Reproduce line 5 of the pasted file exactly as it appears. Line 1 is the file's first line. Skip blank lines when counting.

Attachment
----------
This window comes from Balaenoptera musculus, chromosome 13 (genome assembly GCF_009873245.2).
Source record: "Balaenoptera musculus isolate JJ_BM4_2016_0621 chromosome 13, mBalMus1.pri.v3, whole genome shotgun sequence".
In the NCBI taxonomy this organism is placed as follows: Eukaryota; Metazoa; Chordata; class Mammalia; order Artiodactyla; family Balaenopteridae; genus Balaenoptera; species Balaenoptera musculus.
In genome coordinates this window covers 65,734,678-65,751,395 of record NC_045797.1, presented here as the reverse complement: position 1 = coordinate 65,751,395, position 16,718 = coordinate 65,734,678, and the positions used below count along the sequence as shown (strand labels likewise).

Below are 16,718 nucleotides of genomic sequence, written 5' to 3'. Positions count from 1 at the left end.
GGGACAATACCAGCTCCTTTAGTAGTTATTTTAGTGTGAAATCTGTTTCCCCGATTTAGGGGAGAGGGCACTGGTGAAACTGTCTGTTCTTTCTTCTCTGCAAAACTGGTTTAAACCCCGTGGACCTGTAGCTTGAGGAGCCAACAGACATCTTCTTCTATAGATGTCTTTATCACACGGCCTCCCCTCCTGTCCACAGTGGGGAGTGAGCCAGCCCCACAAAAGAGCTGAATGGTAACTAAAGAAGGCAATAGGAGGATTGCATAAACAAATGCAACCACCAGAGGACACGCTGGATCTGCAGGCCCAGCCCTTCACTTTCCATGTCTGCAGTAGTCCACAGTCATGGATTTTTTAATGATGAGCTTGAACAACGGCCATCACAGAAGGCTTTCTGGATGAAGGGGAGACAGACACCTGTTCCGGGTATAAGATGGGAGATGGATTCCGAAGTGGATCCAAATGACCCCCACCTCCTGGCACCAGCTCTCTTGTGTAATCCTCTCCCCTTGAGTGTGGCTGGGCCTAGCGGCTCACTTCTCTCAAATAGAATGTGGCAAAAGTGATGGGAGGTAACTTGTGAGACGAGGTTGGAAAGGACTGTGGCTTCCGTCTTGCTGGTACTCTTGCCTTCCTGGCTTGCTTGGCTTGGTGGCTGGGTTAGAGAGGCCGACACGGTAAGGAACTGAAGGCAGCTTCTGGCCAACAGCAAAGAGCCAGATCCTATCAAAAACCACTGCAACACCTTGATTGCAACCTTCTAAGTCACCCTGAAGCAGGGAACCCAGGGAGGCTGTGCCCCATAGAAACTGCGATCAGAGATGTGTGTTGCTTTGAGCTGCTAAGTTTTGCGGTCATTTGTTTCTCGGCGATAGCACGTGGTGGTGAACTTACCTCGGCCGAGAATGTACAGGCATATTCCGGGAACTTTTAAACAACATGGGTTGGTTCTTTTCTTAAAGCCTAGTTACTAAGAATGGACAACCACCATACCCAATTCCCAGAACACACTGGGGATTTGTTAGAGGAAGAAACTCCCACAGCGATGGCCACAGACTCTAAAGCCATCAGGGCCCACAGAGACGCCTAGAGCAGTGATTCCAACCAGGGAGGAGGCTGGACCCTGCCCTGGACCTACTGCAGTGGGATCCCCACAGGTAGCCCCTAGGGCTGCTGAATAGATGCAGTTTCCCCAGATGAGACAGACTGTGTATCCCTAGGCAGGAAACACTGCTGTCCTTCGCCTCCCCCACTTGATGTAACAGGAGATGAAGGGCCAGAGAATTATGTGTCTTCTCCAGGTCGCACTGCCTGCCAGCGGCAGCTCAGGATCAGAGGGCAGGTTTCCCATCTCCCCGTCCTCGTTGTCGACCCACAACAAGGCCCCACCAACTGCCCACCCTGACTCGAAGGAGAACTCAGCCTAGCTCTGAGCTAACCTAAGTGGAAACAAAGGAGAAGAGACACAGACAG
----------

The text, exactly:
Below are 16,718 nucleotides of genomic sequence, written 5' to 3'. Positions count from 1 at the left end.